Easy Sweet Potato and Pepper Hash with Eggs

J. Kenji Lopez-Alt

It was the morning after the first leg of my recent cross-country road trip and I woke up to aroma of cinnamon and butter wafting through the air. We'd arrived at the home of Stella Parks (aka BraveTart) in Lexington, Kentucky, late the night before and spent far too long drinking and chatting before we called it a night. With a full day of driving ahead of us the next morning, going to bed early would have been the smarter move, but I'm wise enough to know that you shouldn't ever turn down bourbon from a Kentuckian in their own home.

Stella, hard at work on her book (slated to be released next fall!) had been up early to test just how sticky a sticky bun could get before reaching the upper limits of absurdity (answer: very sticky) and there was already a batch in the oven by the time I finally rolled out of the fold-out bed in her office. I'm never the type to do anything half-assed, so I resolved then and there to fully commit to procrastinating before getting back on the road by having a long and leisurely brunch.


I'm also wise enough to know that when a gentlelady offers you her buns, no matter how sticky, it's only polite to offer her something in return, so I turned to my in-a-strange-kitchen-with-no-knowledge-of-what-they've-got staple breakfast: vegetable hash. In this case, Stella happened to have some gorgeous sweet potatoes and purple bell peppers, two of my favorite hash ingredients.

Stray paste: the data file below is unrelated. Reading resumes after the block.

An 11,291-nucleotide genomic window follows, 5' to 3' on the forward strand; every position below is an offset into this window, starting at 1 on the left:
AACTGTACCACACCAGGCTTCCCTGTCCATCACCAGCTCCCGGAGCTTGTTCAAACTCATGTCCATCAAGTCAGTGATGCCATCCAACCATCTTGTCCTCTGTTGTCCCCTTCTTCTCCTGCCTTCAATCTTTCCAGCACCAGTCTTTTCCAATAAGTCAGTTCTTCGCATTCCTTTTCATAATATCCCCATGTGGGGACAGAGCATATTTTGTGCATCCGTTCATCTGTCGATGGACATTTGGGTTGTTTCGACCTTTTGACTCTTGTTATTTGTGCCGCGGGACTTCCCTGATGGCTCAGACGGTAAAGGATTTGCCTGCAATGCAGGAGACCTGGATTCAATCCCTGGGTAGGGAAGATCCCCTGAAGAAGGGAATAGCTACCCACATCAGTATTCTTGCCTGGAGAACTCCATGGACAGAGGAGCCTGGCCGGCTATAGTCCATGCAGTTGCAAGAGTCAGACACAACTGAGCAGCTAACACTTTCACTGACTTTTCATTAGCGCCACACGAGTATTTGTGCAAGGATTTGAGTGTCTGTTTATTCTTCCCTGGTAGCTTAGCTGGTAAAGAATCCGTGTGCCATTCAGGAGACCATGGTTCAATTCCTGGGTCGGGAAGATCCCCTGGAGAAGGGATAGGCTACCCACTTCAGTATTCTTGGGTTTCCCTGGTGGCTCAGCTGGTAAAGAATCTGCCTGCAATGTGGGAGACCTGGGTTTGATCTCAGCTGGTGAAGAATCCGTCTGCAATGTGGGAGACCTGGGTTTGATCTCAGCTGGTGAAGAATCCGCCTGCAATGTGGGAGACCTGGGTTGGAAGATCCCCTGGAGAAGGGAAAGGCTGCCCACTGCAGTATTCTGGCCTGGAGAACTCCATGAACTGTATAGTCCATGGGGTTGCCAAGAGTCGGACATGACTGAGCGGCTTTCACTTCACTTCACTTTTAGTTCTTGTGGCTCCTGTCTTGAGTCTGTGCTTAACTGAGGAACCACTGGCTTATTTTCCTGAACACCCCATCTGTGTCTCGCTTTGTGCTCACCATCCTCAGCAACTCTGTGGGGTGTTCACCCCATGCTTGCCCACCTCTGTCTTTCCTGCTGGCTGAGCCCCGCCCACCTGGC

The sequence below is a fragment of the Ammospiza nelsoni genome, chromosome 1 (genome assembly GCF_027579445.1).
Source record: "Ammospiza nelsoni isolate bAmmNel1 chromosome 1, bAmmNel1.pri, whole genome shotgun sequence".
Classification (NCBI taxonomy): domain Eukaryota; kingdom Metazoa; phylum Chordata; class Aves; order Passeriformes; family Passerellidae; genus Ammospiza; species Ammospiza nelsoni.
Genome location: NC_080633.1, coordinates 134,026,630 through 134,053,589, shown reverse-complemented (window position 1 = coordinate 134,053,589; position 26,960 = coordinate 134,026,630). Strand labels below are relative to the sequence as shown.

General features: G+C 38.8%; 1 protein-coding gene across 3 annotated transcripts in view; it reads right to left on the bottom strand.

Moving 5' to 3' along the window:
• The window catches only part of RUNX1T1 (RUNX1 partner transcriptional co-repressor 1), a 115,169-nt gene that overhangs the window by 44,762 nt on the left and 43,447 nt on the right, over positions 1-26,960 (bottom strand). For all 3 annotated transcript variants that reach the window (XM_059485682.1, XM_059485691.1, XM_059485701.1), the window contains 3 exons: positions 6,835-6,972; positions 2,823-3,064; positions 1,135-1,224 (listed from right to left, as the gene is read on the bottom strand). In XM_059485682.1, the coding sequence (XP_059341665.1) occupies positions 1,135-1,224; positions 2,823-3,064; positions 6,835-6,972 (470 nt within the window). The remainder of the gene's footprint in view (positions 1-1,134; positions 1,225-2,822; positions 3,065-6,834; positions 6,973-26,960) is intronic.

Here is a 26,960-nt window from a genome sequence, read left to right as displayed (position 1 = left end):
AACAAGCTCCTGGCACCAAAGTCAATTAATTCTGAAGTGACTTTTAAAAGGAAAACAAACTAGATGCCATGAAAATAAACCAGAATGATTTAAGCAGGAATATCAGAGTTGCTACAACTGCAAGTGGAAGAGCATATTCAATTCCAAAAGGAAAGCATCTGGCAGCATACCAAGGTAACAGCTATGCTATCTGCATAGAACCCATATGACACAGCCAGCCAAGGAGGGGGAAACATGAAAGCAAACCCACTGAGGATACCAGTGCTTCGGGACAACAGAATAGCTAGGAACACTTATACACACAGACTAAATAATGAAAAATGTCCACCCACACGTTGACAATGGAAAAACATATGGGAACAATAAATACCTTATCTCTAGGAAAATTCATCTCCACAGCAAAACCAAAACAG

If potatoes or sweet potatoes are your base, the best way to make hash is to par-cook them in salted water. Not only does this help season them to the center, but it also ensures that they'll be evenly cooked in the final dish, allowing you to focus only on the browning and crisping stages once they hit the hot oiled skillet. Since sweet potatoes take a little longer to brown than other vegetables like onions and peppers, I give them a good head start before adding the rest.


A touch of acid and heat brighten things up, and I add mine in the form of a vinegary hot sauce. In this case we had Cholula on hand, but my go-to is Frank's (Tabasco would work just fine as well). Finally, to make a meal of it, I make a few wells and crack eggs directly into the hash, cooking them in the oven until they're just beginning to set.

There's nothing like a good 1,200-calorie breakfast to help you power through the pretty countryside of Western Kentucky, or to make you want to fall asleep at the wheel doing it.